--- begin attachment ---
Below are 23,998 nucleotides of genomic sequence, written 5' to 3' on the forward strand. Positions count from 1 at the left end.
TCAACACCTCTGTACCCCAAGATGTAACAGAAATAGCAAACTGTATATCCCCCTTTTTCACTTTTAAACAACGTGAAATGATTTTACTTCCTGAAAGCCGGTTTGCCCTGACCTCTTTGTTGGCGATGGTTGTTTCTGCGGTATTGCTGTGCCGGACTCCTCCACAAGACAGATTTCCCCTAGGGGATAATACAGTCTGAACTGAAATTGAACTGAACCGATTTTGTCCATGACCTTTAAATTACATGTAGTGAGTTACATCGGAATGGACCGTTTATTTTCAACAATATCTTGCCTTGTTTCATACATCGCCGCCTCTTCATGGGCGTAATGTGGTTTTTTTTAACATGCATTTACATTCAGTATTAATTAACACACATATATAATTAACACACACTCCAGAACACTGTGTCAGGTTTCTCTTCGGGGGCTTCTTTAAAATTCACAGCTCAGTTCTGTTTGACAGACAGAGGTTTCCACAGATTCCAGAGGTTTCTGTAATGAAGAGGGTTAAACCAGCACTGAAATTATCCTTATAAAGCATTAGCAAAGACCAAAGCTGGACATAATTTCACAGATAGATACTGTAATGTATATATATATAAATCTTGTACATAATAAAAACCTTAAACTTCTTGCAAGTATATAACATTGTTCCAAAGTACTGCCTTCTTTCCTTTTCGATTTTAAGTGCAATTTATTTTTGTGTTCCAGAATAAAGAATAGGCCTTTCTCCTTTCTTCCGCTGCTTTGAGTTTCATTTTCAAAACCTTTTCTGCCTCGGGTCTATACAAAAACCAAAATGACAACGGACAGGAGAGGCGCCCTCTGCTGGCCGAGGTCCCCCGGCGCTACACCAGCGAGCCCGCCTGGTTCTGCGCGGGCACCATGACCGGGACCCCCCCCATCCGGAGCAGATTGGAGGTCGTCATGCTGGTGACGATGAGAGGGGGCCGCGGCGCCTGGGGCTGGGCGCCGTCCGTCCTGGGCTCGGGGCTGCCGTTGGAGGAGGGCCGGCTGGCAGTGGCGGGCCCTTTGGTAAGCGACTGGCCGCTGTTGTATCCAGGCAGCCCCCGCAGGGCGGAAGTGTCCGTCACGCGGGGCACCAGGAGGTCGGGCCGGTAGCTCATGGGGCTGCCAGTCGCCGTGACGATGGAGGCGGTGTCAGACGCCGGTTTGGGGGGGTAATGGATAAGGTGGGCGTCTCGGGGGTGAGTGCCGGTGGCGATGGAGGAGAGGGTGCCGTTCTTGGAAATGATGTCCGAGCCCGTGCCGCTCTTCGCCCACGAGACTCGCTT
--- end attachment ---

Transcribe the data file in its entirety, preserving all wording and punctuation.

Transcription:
Below are 23,998 nucleotides of genomic sequence, written 5' to 3' on the forward strand. Positions count from 1 at the left end.
TCAACACCTCTGTACCCCAAGATGTAACAGAAATAGCAAACTGTATATCCCCCTTTTTCACTTTTAAACAACGTGAAATGATTTTACTTCCTGAAAGCCGGTTTGCCCTGACCTCTTTGTTGGCGATGGTTGTTTCTGCGGTATTGCTGTGCCGGACTCCTCCACAAGACAGATTTCCCCTAGGGGATAATACAGTCTGAACTGAAATTGAACTGAACCGATTTTGTCCATGACCTTTAAATTACATGTAGTGAGTTACATCGGAATGGACCGTTTATTTTCAACAATATCTTGCCTTGTTTCATACATCGCCGCCTCTTCATGGGCGTAATGTGGTTTTTTTTAACATGCATTTACATTCAGTATTAATTAACACACATATATAATTAACACACACTCCAGAACACTGTGTCAGGTTTCTCTTCGGGGGCTTCTTTAAAATTCACAGCTCAGTTCTGTTTGACAGACAGAGGTTTCCACAGATTCCAGAGGTTTCTGTAATGAAGAGGGTTAAACCAGCACTGAAATTATCCTTATAAAGCATTAGCAAAGACCAAAGCTGGACATAATTTCACAGATAGATACTGTAATGTATATATATATAAATCTTGTACATAATAAAAACCTTAAACTTCTTGCAAGTATATAACATTGTTCCAAAGTACTGCCTTCTTTCCTTTTCGATTTTAAGTGCAATTTATTTTTGTGTTCCAGAATAAAGAATAGGCCTTTCTCCTTTCTTCCGCTGCTTTGAGTTTCATTTTCAAAACCTTTTCTGCCTCGGGTCTATACAAAAACCAAAATGACAACGGACAGGAGAGGCGCCCTCTGCTGGCCGAGGTCCCCCGGCGCTACACCAGCGAGCCCGCCTGGTTCTGCGCGGGCACCATGACCGGGACCCCCCCCATCCGGAGCAGATTGGAGGTCGTCATGCTGGTGACGATGAGAGGGGGCCGCGGCGCCTGGGGCTGGGCGCCGTCCGTCCTGGGCTCGGGGCTGCCGTTGGAGGAGGGCCGGCTGGCAGTGGCGGGCCCTTTGGTAAGCGACTGGCCGCTGTTGTATCCAGGCAGCCCCCGCAGGGCGGAAGTGTCCGTCACGCGGGGCACCAGGAGGTCGGGCCGGTAGCTCATGGGGCTGCCAGTCGCCGTGACGATGGAGGCGGTGTCAGACGCCGGTTTGGGGGGGTAATGGATAAGGTGGGCGTCTCGGGGGTGAGTGCCGGTGGCGATGGAGGAGAGGGTGCCGTTCTTGGAAATGATGTCCGAGCCCGTGCCGCTCTTCGCCCACGAGACTCGCTT